Red-eared terrapin: Direct removal of adults
Overall effectiveness category Likely to be beneficial
Number of studies: 2
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How is the evidence assessed?
Background information and definitions
Direct removal of adults by trapping, netting, shooting, or hand capture, may offer a tool for localised eradication, particularly in England, UK where there are no known instances of successful reproduction in the wild.
A variety of traps are referenced in the literature. For example, a fact sheet on the red-eared terrapin Trachemys scripta references successful use of floating boards with baited cages on top by terrapins as basking sites. Trap preference is sometimes determined by the level of visibility to the public in addition to efficacy (Bringsøe 2006). An information bulletin references that in Australia, funnelled ‘Cathedral traps’ are used in preference to ‘basking traps’ which are difficult to transport and unsuitable for use in public or high visibility locations (O’Keefe 2009). Some studies have researched the impact of bait location on trap success. For example, a replicated field study in the USA researched bait location and found no significant difference in trapping rate between traps with bait suspended near the funnel entrance, and traps with bait filled containers (Nall & Thomas 2009).
No studies have been found that reference successful local eradication using trapping or netting techniques.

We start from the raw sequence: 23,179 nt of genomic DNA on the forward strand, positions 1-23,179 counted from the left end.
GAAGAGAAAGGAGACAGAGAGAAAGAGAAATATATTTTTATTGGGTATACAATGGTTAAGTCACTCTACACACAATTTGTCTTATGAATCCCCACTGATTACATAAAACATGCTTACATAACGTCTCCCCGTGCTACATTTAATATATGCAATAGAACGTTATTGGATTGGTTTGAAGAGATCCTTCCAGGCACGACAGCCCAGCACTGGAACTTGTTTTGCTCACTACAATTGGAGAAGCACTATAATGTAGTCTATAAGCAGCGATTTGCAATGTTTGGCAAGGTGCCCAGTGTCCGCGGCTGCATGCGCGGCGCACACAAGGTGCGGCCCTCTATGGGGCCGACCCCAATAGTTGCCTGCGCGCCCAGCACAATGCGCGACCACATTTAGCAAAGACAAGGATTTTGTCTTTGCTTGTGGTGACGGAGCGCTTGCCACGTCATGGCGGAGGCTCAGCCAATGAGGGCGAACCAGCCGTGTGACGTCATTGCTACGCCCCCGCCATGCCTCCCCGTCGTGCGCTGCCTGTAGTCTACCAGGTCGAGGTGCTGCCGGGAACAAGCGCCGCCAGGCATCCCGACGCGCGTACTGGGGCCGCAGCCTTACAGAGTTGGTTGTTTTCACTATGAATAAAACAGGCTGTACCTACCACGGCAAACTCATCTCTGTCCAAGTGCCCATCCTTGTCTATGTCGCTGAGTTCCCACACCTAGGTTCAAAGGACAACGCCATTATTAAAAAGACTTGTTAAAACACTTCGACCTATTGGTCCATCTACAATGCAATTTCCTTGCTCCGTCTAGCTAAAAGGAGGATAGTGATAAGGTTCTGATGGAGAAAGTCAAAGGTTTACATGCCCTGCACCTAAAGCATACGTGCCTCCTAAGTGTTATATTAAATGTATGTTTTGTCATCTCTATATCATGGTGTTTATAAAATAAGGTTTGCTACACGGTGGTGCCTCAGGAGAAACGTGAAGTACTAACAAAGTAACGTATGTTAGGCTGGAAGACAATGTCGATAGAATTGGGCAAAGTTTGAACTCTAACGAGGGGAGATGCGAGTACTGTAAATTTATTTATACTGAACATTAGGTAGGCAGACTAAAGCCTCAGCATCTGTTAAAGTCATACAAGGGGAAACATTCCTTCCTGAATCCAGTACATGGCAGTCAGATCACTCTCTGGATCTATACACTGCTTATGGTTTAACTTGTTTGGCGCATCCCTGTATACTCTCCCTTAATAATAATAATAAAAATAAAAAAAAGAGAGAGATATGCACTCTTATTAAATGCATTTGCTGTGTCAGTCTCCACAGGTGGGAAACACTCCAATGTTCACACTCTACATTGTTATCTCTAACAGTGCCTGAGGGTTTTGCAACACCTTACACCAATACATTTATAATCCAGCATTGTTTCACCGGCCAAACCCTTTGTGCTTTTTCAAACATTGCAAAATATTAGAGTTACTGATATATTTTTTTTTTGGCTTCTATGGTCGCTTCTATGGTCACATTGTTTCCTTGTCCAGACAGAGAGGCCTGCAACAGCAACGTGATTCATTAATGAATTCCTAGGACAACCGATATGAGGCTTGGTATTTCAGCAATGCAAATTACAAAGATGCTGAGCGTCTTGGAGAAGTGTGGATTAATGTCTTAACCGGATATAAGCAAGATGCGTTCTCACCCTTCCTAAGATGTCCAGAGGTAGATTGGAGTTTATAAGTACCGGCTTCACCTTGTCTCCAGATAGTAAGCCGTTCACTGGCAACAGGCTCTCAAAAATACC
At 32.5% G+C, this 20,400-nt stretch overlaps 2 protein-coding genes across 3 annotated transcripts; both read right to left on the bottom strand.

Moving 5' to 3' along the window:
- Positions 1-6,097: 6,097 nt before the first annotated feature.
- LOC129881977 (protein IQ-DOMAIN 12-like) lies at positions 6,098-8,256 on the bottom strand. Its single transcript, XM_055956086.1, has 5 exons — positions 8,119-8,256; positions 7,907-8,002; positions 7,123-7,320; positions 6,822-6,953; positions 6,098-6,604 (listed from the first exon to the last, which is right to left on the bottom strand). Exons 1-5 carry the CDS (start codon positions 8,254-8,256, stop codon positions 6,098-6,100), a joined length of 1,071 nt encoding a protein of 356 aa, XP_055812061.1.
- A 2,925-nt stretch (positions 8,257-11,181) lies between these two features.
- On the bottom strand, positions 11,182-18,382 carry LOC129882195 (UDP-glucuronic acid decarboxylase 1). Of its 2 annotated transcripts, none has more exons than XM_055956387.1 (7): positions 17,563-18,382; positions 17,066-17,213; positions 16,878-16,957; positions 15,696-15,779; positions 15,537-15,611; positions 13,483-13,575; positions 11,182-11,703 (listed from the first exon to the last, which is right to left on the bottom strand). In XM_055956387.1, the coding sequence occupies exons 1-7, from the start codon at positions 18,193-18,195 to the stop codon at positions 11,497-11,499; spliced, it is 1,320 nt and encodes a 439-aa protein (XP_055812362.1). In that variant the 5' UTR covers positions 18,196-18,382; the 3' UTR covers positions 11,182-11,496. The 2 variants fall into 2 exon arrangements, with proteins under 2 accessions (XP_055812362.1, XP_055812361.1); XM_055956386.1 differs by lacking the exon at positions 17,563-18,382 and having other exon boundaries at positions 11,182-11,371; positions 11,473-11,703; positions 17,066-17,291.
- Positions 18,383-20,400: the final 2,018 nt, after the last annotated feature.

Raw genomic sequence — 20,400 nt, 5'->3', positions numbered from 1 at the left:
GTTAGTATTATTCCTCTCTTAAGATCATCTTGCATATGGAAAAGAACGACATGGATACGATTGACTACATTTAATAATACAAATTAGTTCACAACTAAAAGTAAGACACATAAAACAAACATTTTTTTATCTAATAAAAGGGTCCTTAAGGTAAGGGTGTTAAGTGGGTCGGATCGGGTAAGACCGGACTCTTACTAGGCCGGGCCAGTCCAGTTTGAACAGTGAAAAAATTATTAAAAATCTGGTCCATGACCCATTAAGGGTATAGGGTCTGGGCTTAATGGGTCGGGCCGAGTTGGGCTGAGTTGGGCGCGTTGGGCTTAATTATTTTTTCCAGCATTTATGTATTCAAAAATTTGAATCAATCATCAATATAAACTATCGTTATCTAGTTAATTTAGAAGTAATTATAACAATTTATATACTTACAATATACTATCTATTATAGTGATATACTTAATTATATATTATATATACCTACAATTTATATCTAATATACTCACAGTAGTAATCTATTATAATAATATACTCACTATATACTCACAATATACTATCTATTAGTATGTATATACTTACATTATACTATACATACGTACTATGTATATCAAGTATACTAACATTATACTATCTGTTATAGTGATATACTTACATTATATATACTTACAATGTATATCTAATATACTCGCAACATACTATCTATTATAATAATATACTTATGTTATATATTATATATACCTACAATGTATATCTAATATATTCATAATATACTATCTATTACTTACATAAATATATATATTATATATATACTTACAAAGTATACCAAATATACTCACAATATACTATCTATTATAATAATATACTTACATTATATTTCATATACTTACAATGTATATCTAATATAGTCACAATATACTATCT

Bringsøe H. (2006) Trachemys scripta. NOBANIS – Invasive Alien Species Fact Sheet. European Network on Invasive Alien Species, 13pp.
Nall I. & Thomas R. (2009). Does method of bait presentation within funnel traps influence capture rates of semi-aquatic turtles? Herpetological Conservation and Biology 42, 161-163.
O’Keefe S. (2009) The Practicalities of Eradicating Red-eared Slider Turtles (Trachemys scripta elegans). Aliens: The Invasive Species Bulletin. Newsletter of the IUCN/SSC Invasive Species Specialist Group. 28, 19-24.
Supporting evidence from individual studies
A replicated field study conducted in 2008, in the Arga River, Spain (Valdeón et al. 2010) found that modified Aranzadi turtle traps were effective at trapping red-eared terrapin Trachemys scripta elegans and Trachemys scripta scripta but did not eradicate the populations, and that these traps performed better than modified Bolue traps, and fish-baited traps, which trapped very few terrapins. The modified Aranzadi turtle traps caught an average of 70% of observed terrapins. During five months of spring and summer 2008, one of each of the three trap types was set in each of two areas of the Arga River, Spain. On separate dates, one of each trap type was also set in 11 different water bodies. The baited traps were visited on consecutive days, while basking traps were checked weekly during five months of spring and summer of 2008.Study and other actions tested
A study in 2003 in a pond at botanic gardens in Tortola, British Virgin Islands (Perry et al. 2007) found that using sein nets to trap red-eared terrapin Trachemys scripta adults and juveniles was not successful in eradicating the population. Twelve adults and approximately twenty juveniles were removed. Additional capture efforts removed further adults and juveniles in July and October 2004. Experimental methods were not available.Study and other actions tested
Where has this evidence come from?
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This Action forms part of the Action Synopsis:Control of Freshwater Invasive Species
Control of Freshwater Invasive Species - Published 2017
Control of Freshwater Invasive Species Synopsis